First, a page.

Papua New Guinea Travel Trivia
World’s second largest island
Papua New Guinea covers the eastern half of the world’s second-largest island, New Guinea, in the southwest Pacific. Greenland ranks #1, Borneo #3, and Great Britain #9. The western half of the island belongs to Indonesia.
It never rains in Southern California?
Well it certainly rains in PNG. There is only one country with higher rainfall, the tiny Sao Tome and Principe. You thought it rains a lot in Old Blighty? Well, it rains more than 2.5 times as much in PNG. It is sunny most of the time (PNG ranks similar to Australia in terms of hours of bright sunshine per year), but when it rains, you better take out your snorkel and put on your wetsuit.
PNG gained independence from Australia in 1975. The north-eastern part of the archipelago used to be a German colony.
PNG’s head of state is Queen Elizabeth II.
Approximately 700 Papuan and Melanesian tribes live in the country, each with its own language.
Despite being among the most resource-rich countries (per capita) in the world, PNG is relying more heavily on foreign aid (per capita) than any other sizeable country and ranks among the world’s poorest.
PNG has 781 species of birds and a paradise bird adorns its national flag.
As the world’s largest and highest tropical island, New Guinea is a safe haven for global biodiversity. It is home to about 8% of the world’s vertebrates and 10% of the world’s fish species, despite only covering less than 0.5% of the world’s land surface.
Culture and Cults
The defining feature of social organisation of the roughly 7 million citizens is still the tribe, with so-called big men having the last word on everything. They become big men and retain their status by giving gifts to other members of their tribe.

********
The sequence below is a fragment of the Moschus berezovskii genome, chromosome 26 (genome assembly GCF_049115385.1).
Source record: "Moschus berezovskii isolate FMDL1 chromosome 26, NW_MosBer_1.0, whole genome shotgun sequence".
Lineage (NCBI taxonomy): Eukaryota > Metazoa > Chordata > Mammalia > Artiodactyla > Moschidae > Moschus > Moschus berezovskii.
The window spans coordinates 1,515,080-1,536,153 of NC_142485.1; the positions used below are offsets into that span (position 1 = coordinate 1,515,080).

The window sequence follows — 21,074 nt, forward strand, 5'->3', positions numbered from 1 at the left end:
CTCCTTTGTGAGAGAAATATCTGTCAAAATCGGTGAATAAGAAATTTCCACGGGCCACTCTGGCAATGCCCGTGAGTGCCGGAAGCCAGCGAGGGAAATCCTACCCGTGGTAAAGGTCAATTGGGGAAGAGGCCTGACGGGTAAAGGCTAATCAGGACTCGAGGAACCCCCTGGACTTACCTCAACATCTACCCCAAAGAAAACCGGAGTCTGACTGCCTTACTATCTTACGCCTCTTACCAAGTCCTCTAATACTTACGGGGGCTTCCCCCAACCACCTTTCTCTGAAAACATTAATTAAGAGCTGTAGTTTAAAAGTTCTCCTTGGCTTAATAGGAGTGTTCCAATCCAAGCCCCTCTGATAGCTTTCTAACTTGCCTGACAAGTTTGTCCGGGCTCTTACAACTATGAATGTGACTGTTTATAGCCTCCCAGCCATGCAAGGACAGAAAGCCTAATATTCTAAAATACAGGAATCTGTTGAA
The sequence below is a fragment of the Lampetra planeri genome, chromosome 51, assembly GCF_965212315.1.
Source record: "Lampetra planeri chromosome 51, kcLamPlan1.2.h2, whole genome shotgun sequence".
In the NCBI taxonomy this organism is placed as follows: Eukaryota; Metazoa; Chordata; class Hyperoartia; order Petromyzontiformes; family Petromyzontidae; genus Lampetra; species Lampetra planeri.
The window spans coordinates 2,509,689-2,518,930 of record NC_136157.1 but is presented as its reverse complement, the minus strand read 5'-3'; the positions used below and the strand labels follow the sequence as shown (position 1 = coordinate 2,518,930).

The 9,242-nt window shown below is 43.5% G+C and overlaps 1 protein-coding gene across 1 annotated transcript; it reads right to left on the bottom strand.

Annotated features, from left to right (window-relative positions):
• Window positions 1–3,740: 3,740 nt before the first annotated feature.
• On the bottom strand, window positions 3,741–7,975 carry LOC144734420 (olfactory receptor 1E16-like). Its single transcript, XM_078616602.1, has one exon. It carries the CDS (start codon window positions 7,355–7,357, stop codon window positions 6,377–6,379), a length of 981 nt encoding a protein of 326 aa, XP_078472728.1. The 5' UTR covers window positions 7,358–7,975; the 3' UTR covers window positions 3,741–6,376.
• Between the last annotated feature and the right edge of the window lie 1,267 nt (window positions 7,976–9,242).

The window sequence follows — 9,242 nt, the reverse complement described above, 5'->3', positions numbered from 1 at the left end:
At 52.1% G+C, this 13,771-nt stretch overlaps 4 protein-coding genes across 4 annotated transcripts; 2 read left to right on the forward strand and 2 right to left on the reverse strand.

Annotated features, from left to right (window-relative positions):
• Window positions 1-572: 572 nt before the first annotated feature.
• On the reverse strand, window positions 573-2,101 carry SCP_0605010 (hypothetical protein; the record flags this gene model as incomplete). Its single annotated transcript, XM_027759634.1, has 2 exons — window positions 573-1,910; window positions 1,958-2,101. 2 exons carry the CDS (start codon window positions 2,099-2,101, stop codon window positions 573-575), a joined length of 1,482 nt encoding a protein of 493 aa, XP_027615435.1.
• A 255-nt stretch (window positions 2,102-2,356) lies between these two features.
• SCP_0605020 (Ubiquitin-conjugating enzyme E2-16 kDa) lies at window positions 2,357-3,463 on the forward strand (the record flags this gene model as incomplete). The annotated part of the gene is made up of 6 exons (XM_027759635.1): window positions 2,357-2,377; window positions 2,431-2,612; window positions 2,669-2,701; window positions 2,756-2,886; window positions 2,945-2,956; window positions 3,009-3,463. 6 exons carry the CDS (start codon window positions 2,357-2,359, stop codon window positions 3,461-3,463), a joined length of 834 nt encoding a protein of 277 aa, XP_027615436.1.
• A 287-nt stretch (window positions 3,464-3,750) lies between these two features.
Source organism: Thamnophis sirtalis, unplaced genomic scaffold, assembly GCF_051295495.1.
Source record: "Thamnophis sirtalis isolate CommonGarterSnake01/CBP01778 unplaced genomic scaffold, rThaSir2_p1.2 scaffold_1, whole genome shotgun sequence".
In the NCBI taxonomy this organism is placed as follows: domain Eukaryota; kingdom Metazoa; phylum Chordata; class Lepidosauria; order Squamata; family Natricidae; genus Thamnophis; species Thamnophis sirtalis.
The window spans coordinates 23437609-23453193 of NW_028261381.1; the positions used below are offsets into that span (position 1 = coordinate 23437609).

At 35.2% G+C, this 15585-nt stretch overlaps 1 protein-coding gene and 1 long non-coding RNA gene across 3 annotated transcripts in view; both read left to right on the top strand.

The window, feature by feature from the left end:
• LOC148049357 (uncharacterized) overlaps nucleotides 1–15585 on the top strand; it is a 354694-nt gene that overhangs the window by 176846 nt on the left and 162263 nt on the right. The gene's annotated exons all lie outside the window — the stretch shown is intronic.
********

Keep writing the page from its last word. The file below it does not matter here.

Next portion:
During WW II the Japanese and the Allied Forces dropped vast amounts of boxes of supplies on parachutes from airplanes onto some remote islands, hoping they would be picked up by their soldiers on the ground, but often left there to rot. Locals, who often had never seen anyone or anything outside their world, started so-called cargo cults (some had existed since the late 1800s for other reasons). They variably attributed divine qualities to specific Americans, all Allied Forces, airplanes, the boxes and items dropped, or a combination thereof.
According to Wikipedia cannibalism is still practiced in Papua New Guinea as of 2012, mainly for cultic reasons. In July 2012, twenty-nine local tribesmen were arrested in northeast Papua New Guinea after eating at least seven people believed to be sorcerers.
Rabaul on the island of New Britain is generally considered to be among the world’s three most active volcanoes. The town of the same name at the foot of the volcano regularly gets destroyed as a consequence of eruptions, lastly literally wiped out in 1994. Luckily, only five people lost their lives.
PNG’s highest mountain, Mount Wilhelm, is 4.509m high. Carstensz Pyramid, the highest mountain on the Indonesian part of the island, the highest point between the Himalayas and the Andes, and the highest island peak in the world, soars to 4.884m. When Dutch explorer Jan Carstensz first sighted the glaciers on the peak of the mountain in 1623, he was ridiculed in Europe for saying he had seen snow near the equator.
Vast parts of the mountainous interior of the country are only accessible by road for a few months per year because of the risk of floods and mudslides.